Art Collectors’ Council purchases Cosimo Rosselli’s Saint Ansanus and Saint Anthony Abbot, panels that once formed the lower third of an altarpiece featuring the “Madonna”
Two newly acquired works by Cosimo Rosselli —Saint Ansanus (left) and Saint Anthony Abbot (right), both painted ca. 1470—rejoin Rosselli’s Madonna and Child in Glory (center) in The Huntington’s collections. Saint Ansanus (36 1/4 x 19 1/4 in.), Saint Anthony Abbot (36 1/4 x 19 3/8 in.), Madonna and Child in Glory (36 x 28 in.), tempera with gold leaf on poplar wood panel. The Huntington Library, Art Collections, and Botanical Gardens.
The Art Collectors’ Council of The Huntington Library, Art Collections, and Botanical Gardens has purchased two panel paintings by Italian Renaissance master Cosimo Rosselli (1439–1507). Saint Ansanus and Saint Anthony Abbot, made in about 1470, originally formed the lower third of an altarpiece, the centerpiece of which was The Huntington’s own Madonna and Child in Glory, one of the core works in its Renaissance paintings collection.
Later this year, the panels will be reunited with the Madonna in the Huntington Art Gallery, among
Virgin and Child (c 1460) by Rogier van der Weyden, oil on panel transferred to canvas and relaid on panel, 19 1/2 x 12 1/2 inches
Rogier van der Weyden’s Virgin and Child
Portrait of a Man (ca. 1490) by Domenico Ghirlandaio, 1449-1494 tempera on panel, 20 3/8 x 15 5/8 in. The Huntington Library, Art Collections, and Botanical Gardens. The Arabella D. Huntington Memorial Art Collection.
Portrait of a Woman (ca. 1490)
Domenico Ghirlandaio (1449-1494)
tempera on panel, 20 3/8 x 15 5/8 in.
The Huntington Library, Art Collections, and Botanical Gardens. The Arabella D. Huntington Memorial Art Collection.
and Domenico Ghirlandaio’s pair of portraits of a man and woman.
All of these works, along with the Rosselli Madonna, were acquired by Arabella Huntington, wife of Huntington founder Henry Edwards Huntington, in the early 20th century for her lavish Fifth Avenue apartment. The new acquisitions were purchased by the Art Collectors’ Council at its annual meeting held in late April.
“The opportunity to reunite panels of an altarpiece is exceedingly rare,” said Catherine Hess, chief curator of European art and interim director of the art collections. “To bring together particularly ravishing works of fine condition, documented provenance, and importance to the history of collecting in America, is rarer still.”
An art dealer likely cut down the original Rosselli altarpiece into parts in the late 18th century to produce individual panels that could be sold more profitably, a common practice at the time, according to Hess. The altarpiece originally was made up of seven paintings—one is now in the Czech Republic’s National Gallery in Prague; two are in private collections; and one’s whereabouts are unknown. The altarpiece was reassembled (without the missing panel) in 2001 at the Cornell Art Museum in Florida.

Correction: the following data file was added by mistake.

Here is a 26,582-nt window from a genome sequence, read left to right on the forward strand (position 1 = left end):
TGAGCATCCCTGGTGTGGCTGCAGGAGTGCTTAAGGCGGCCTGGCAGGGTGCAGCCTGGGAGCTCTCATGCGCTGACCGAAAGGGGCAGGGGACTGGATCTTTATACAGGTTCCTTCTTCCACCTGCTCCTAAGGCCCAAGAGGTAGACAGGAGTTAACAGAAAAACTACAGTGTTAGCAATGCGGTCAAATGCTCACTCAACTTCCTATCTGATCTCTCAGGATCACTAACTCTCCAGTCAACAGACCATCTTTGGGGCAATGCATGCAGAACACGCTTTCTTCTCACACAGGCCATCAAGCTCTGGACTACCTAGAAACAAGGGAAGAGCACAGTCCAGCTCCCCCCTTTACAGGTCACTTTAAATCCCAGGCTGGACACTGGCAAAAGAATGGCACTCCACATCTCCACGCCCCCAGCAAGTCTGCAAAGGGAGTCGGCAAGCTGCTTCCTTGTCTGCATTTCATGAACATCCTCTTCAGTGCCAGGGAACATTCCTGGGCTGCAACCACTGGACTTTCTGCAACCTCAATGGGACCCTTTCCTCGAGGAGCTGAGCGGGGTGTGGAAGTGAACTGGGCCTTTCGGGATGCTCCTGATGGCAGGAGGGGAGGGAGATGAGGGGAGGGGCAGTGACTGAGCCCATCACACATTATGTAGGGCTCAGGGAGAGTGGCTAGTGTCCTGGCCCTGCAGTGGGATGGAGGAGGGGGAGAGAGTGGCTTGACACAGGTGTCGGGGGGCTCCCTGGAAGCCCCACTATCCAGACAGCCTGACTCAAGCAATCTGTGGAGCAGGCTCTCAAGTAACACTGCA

Cosimo Rosselli, a Quattrocento artist active mainly in his native Florence was known for specializing in a brilliant palette. His early work displays the influence of the highly decorative “Gothic International” style of Alessio Baldovinetti and Benozzo Gozzoli. Rosselli had a long and successful career, culminating in the project to create wall frescoes for the Sistine Chapel. According to biographer Giorgio Vasari, Pope Sixtus IV awarded him the prize for the best work in the fresco series, beating out the renowned Botticelli, Ghirlandaio, and Perugino.
Saint Ansanus (284-304 AD), also known as “the Baptizer,” is patron saint of Siena. Tradition states that he became a Christian at the age of 12 and began a missionary apostolate in Siena but was persecuted, arrested, and eventually beheaded around the age of 20. Rosselli rendered him as a young and handsome man kneeling on a small raft-like cloud. The saint uses his right hand to make the Christian “sign of the cross.” The object in his left hand is an unguent box, which held oil for baptismal anointing. On his left shoulder leans the so-called banner of the Resurrection—displaying a red cross on white ground—that refers to Emperor Constantine’s holy vision before a battle of such a cross in the sky with the words, In Hoc Signo Vinces or “with this sign, you shall win.” Constantine did win the battle and he did convert to Christianity, paving the way for the religion to dominate not only the Roman Empire, but also, ultimately, all of Europe.
“Rosselli’s young Ansanus is truly a beautiful figure,” said Hess. “His clear face framed by curls recalls some of Leonardo’s angels, which date to just this moment in the 1470s.” Ansanus wears a fur-lined, bright orange tabard over a red shirt. “The juxtaposition of complementary hues—brilliant orange and sky blue—is particularly vivid.”
Saint Anthony Abbot
Saint Anthony was an Egyptian monk, considered one of the first to retire to the desert for solitary meditation and self-mortification. While Ansanus appears as a fresh and handsome youth, the aged Anthony, who is said to have lived until the age of 105, reveals signs of his hermitage in the desert: a long gray beard and lined and darkened skin. The letter “T” on his left shoulder refers to the way Egyptians represented the cross of Christ in Anthony’s time.
“Both figures are linked by their similarly fervent, adoring gazes,” said Hess. “Using a sophisticated conceit, Rosselli presents the figures paired as complementary mirrored images. While Ansanus appears as a fresh and handsome youth, the aged Anthony reveals the signs of deprivation from years of desert isolation.”